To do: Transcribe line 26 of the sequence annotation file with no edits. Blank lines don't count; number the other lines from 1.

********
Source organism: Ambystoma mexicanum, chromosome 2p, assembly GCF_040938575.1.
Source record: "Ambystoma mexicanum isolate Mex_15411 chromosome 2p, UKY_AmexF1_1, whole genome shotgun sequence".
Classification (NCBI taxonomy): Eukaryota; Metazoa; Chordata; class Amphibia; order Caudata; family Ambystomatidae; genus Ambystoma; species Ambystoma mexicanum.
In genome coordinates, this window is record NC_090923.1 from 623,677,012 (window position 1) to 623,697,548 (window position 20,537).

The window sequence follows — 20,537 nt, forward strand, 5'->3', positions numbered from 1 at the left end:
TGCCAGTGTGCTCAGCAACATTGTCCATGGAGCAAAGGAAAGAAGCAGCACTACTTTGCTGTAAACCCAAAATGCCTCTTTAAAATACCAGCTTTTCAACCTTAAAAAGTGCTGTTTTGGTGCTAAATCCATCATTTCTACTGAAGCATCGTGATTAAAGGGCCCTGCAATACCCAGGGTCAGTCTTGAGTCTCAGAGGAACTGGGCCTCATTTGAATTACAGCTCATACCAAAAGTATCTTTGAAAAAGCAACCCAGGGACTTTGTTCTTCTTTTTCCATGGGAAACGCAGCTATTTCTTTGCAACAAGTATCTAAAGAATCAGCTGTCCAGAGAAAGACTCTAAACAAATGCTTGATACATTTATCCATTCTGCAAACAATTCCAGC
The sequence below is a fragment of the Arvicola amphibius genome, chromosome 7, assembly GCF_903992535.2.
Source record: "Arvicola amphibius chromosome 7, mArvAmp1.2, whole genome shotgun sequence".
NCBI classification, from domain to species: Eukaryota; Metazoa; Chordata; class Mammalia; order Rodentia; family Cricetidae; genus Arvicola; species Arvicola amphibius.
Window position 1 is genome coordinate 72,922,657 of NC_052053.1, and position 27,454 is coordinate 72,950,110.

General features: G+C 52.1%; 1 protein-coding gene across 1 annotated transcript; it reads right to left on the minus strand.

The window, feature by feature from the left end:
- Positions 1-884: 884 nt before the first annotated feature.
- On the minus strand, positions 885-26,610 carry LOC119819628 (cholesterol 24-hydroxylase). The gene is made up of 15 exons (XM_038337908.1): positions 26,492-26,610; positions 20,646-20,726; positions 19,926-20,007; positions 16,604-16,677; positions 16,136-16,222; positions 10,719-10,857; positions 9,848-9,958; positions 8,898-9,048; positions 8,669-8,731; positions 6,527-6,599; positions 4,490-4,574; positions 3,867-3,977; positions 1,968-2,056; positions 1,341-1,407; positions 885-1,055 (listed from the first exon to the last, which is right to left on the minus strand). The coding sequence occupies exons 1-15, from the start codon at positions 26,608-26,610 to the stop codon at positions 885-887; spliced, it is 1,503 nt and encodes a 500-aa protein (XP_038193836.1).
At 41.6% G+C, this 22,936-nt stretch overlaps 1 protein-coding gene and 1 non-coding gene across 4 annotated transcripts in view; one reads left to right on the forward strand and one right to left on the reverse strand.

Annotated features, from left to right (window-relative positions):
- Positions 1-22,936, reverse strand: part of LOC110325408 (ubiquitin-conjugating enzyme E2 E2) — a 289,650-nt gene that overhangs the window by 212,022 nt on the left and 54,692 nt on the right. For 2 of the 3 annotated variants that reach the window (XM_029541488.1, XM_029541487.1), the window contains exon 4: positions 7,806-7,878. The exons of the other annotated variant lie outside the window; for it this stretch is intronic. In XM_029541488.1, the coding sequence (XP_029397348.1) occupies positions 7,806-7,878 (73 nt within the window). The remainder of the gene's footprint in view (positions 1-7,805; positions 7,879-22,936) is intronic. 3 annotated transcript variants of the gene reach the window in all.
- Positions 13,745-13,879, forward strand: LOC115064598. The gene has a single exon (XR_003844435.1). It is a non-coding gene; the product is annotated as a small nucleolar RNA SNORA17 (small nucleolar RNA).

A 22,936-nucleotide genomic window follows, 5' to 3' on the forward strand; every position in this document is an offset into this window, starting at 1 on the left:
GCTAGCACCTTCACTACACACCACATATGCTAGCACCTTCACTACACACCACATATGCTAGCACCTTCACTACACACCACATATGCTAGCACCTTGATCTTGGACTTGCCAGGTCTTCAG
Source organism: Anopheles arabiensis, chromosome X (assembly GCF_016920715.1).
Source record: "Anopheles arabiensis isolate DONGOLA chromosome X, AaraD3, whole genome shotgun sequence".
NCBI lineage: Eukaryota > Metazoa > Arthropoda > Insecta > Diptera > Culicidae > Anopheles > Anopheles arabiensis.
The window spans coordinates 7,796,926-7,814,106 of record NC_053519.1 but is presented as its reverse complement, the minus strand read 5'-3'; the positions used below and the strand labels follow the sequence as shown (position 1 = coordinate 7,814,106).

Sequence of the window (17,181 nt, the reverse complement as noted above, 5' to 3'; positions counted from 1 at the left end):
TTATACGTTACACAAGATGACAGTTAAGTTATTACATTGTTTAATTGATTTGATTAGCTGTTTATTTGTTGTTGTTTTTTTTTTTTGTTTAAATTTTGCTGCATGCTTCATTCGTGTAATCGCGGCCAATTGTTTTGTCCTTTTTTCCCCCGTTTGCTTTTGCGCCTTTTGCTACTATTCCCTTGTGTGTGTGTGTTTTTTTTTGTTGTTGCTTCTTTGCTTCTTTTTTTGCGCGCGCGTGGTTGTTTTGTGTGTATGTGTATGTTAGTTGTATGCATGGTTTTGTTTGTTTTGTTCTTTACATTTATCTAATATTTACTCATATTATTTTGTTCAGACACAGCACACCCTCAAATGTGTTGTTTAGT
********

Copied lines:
TTATACGTTACACAAGATGACAGTTAAGTTATTACATTGTTTAATTGATTTGATTAGCTGTTTATTTGTTGTTGTTTTTTTTTTTTGTTTAAATTTTGCTGCATGCTTCATTCGTGTAATCGCGGCCAATTGTTTTGTCCTTTTTTCCCCCGTTTGCTTTTGCGCCTTTTGCTACTATTCCCTTGTGTGTGTGTGTTTTTTTTTGTTGTTGCTTCTTTGCTTCTTTTTTTGCGCGCGCGTGGTTGTTTTGTGTGTATGTGTATGTTAGTTGTATGCATGGTTTTGTTTGTTTTGTTCTTTACATTTATCTAATATTTACTCATATTATTTTGTTCAGACACAGCACACCCTCAAATGTGTTGTTTAGT